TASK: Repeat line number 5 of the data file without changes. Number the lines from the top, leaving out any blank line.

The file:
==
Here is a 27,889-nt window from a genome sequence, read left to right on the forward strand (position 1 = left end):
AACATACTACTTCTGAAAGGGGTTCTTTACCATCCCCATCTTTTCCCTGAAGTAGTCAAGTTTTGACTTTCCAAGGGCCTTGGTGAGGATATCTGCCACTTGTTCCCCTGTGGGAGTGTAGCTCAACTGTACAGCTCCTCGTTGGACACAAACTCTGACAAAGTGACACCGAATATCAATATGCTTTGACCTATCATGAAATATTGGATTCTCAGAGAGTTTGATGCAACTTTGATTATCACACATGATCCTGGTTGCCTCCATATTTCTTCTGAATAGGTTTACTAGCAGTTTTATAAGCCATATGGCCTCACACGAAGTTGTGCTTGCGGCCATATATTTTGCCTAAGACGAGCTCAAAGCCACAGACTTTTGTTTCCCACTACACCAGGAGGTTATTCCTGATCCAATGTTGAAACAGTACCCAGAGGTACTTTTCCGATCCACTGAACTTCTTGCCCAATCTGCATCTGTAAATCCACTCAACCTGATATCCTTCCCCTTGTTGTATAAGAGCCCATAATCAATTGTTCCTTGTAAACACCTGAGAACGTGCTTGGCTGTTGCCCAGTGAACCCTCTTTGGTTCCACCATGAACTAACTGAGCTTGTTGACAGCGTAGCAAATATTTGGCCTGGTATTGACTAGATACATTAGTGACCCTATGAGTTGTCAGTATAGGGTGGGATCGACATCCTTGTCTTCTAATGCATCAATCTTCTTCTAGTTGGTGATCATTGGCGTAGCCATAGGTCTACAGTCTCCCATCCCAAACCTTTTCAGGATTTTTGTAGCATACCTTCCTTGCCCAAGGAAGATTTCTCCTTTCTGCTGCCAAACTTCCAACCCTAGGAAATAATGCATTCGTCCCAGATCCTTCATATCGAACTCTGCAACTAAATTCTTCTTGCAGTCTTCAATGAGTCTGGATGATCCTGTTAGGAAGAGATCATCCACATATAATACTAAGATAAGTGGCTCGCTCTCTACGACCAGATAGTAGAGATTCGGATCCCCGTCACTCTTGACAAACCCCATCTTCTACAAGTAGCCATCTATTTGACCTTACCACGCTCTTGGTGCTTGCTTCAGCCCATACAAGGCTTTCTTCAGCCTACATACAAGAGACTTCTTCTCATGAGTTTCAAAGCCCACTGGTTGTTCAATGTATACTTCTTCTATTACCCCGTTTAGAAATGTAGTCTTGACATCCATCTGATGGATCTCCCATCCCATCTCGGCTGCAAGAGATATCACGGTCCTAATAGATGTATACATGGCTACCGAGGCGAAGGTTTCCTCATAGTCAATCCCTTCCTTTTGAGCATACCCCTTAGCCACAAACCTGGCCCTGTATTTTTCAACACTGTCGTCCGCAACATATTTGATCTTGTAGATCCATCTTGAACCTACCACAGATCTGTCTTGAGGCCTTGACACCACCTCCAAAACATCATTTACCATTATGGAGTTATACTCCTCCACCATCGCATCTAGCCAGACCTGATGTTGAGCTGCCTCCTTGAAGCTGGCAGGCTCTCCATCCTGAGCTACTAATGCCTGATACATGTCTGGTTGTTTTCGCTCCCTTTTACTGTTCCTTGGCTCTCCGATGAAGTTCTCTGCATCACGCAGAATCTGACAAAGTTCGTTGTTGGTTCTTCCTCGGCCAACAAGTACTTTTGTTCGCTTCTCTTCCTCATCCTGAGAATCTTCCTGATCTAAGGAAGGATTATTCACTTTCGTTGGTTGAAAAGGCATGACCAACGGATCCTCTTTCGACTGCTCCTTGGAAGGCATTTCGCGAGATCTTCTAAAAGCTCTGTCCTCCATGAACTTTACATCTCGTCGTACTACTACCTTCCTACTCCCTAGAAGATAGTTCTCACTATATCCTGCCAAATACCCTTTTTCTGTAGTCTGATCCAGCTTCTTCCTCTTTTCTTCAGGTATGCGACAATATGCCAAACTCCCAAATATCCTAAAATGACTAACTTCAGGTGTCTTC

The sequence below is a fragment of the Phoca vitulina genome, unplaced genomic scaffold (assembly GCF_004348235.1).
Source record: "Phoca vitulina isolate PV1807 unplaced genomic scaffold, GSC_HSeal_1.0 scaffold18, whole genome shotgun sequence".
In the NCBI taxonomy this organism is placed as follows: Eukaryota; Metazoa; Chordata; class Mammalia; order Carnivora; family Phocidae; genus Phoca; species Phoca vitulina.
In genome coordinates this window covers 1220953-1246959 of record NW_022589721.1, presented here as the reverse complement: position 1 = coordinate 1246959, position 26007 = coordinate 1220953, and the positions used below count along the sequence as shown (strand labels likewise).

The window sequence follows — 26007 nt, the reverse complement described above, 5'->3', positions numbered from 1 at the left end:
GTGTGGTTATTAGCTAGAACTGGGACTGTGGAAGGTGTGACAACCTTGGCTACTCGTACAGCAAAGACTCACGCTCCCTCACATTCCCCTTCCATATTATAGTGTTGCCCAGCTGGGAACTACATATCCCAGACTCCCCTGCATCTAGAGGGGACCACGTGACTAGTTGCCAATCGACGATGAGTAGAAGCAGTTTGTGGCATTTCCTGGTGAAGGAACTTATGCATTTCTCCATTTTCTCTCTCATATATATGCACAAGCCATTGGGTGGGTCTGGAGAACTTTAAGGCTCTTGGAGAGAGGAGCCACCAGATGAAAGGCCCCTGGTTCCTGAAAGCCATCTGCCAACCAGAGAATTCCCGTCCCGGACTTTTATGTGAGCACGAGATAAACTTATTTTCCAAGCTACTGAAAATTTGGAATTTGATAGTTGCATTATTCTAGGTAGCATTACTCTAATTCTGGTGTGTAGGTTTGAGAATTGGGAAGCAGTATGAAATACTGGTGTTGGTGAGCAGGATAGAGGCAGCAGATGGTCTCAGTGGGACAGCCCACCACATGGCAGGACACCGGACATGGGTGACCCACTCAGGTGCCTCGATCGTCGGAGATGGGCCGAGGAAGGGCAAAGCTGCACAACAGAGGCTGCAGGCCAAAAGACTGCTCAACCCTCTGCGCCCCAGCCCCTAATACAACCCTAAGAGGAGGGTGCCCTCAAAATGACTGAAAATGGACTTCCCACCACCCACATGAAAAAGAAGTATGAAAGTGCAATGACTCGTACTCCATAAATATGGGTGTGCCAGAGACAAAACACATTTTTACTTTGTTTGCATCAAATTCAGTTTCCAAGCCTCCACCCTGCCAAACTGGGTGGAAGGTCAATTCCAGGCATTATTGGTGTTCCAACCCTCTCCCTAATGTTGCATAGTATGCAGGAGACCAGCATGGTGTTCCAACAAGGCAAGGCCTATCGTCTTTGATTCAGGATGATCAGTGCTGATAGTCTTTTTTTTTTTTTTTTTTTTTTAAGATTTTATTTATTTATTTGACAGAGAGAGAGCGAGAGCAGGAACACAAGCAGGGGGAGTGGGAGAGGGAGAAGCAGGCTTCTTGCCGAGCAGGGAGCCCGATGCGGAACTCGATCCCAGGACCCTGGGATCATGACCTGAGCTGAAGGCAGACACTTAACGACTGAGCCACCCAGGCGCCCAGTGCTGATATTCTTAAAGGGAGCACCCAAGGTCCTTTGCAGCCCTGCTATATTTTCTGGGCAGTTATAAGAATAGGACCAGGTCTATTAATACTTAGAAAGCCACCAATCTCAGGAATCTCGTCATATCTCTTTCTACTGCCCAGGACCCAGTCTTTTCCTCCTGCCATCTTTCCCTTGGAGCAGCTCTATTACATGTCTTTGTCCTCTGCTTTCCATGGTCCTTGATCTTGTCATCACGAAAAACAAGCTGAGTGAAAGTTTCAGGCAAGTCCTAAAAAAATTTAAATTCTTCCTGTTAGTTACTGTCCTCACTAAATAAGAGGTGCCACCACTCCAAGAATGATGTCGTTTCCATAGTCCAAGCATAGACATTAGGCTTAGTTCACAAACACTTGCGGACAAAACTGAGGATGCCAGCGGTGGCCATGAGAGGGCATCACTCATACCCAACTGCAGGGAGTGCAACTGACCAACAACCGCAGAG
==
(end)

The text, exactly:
In the NCBI taxonomy this organism is placed as follows: Eukaryota; Metazoa; Chordata; class Mammalia; order Carnivora; family Phocidae; genus Phoca; species Phoca vitulina.